Don’t Trash Entire Test for One Debatable Flaw
Teachers’ unions and some advocacy groups want state education officials to scrap an entire Massachusetts Comprehensive Assessment System (MCAS) exam because it contained one question requiring students to write a passage paraphrasing an openly racist character in a Pulitzer Prize-winning novel.
After some students in Boston raised concerns about that section on the 10th-grade English Language Arts exam, the state Department of Elementary and Secondary Education (DESE) notified schools the question would not be scored or included on exams yet to be administered.
That wasn’t enough. Massachusetts Teachers Association President Merrie Najimy claimed a number of students’ performances on the test were upset by the question, which hurt their test scores.
Najimy told the State House News Service “the problem is the test itself,” apparently concluding that a single question deemed objectionable by some students and overwhelmingly by teachers’ unions can invalidate the entire exam.
The Boston Teachers Union, the American Federation of Teachers Massachusetts, the Massachusetts Education Justice Alliance and the New England Area Conference of the NAACP also have urged the state to pull the exam.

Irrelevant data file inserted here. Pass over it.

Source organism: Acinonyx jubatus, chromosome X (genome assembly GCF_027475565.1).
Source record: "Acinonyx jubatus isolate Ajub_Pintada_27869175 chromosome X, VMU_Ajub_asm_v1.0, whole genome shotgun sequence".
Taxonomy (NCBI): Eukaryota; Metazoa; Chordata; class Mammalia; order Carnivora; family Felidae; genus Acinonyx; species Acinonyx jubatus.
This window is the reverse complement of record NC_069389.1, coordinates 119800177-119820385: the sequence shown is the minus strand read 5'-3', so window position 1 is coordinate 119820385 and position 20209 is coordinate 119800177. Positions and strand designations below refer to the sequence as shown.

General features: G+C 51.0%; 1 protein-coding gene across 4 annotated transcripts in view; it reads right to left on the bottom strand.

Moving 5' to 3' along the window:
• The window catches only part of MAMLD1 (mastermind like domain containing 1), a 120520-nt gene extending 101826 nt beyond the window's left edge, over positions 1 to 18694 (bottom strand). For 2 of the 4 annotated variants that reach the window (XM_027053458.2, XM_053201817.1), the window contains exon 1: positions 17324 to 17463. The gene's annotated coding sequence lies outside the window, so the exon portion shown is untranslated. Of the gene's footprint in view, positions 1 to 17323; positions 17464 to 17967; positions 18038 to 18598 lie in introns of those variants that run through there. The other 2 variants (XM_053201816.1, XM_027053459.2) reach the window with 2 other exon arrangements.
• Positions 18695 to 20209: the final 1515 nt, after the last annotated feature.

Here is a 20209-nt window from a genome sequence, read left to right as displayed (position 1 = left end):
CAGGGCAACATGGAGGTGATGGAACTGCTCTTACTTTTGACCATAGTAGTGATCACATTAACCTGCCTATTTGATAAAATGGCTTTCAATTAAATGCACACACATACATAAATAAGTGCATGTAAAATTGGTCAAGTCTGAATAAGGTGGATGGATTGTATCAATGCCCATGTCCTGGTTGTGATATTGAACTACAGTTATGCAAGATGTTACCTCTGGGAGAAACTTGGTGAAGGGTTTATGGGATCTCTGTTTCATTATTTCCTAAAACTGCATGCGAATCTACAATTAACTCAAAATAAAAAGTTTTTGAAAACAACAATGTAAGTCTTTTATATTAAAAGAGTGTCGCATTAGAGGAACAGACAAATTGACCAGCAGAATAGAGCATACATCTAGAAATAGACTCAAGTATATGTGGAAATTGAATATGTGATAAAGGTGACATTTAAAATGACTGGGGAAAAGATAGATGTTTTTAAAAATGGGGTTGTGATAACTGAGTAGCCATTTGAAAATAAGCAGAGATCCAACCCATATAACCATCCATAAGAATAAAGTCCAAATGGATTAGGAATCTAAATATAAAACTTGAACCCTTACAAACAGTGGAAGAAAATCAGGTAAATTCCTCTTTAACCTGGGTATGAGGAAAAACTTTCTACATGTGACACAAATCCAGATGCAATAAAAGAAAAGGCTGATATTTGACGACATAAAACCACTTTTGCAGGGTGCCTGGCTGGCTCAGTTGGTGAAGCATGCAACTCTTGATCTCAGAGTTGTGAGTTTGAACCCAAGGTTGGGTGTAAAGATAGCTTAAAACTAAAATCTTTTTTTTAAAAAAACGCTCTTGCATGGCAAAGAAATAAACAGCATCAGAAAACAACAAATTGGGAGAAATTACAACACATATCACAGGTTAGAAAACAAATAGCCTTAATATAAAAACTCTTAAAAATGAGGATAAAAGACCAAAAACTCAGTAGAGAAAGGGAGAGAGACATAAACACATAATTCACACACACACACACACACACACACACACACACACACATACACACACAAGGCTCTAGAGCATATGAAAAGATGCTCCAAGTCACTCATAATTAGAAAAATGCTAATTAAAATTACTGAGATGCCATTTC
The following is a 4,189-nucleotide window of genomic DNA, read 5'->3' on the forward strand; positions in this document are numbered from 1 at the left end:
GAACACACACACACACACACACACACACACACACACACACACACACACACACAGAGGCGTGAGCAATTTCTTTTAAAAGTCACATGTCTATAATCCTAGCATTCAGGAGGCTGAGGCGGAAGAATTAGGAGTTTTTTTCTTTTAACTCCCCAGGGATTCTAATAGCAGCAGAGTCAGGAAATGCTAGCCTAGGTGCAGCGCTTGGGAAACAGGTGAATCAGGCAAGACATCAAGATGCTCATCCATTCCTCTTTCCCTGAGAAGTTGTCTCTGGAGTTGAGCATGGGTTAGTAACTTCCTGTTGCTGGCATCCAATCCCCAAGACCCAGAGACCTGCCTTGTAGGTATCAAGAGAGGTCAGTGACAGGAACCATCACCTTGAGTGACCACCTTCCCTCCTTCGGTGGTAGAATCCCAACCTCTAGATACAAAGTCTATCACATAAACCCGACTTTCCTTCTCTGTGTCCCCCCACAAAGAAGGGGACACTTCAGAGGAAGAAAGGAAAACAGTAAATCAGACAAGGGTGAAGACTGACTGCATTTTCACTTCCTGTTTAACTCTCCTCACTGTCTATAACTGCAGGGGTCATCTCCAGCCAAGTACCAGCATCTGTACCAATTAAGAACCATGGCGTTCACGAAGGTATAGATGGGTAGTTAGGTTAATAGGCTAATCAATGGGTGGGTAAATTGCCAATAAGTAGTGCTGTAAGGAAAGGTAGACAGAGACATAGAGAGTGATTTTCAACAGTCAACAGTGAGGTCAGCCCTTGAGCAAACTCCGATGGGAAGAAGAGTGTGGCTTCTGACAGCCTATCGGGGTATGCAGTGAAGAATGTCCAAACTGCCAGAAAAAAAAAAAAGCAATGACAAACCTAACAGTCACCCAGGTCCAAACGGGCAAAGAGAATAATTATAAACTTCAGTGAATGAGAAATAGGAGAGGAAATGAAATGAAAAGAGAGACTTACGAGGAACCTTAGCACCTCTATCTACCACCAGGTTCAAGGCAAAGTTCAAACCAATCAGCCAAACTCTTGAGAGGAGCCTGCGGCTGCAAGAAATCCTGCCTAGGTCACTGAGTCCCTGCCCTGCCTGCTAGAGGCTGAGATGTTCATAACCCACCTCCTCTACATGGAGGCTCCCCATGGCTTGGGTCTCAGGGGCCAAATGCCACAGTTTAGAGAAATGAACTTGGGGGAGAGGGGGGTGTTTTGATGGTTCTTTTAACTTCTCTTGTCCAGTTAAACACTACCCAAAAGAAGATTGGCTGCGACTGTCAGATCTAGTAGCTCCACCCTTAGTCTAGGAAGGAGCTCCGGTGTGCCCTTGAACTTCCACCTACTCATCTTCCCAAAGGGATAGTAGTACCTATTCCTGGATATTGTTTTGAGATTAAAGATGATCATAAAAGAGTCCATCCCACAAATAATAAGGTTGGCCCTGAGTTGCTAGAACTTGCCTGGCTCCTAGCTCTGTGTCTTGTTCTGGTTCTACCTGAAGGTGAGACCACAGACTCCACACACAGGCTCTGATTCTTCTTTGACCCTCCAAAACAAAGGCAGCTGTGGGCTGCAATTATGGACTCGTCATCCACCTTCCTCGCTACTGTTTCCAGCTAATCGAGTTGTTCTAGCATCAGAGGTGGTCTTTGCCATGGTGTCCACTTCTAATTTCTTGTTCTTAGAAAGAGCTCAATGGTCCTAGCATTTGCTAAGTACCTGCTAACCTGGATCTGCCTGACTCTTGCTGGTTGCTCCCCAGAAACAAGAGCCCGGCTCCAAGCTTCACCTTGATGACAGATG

The question is about Colson Whitehead’s critically acclaimed 2016 novel “The Underground Railroad,” winner of the Pulitzer, and prestigious prizes such as the 2016 National Book Award for Fiction, the Arthur C. Clarke Award, and the Andrew Carnegie Medal For Excellence. It undoubtedly earned the highest awards in fiction writing because of its thought-provoking content.
The novel chronicles two slaves fleeing an alternate-history Georgia plantation in the 19th century. According to the protesting groups, the exam asked students to “write a journal entry from the perspective of the character Ethel, who is openly racist and betrays slaves trying to escape.”
As Najimy certainly knows, getting inside someone else’s skin -- as the fictional character Atticus Finch explains to his daughter Scout in the novel “To Kill a Mockingbird” -- allows for greater understanding.
In the MCAS question’s case, writing through the lens of a bigot is by no means an endorsement of that person’s reprehensible beliefs.
This question passed preliminary field tests with more than 1,100 students. Yet in this instance, DESE might have overestimated the capacity of some students to separate the visceral effects of racism from an academic exercise.
But it’s no reason to condemn the entire test.
And it’s certainly convenient that the MTA, which seems averse to having its members judged by students’ performance, somehow extrapolated the inclusion of this one question as further evidence to reinforce its argument that state officials should suspend “high-stakes testing” for the foreseeable future.
This incident, as DESE agrees, will lead to greater engagement among stakeholders on the MCAS’ content.
But it should not be used as a cynical excuse to deep-six a critical statewide student measuring stick.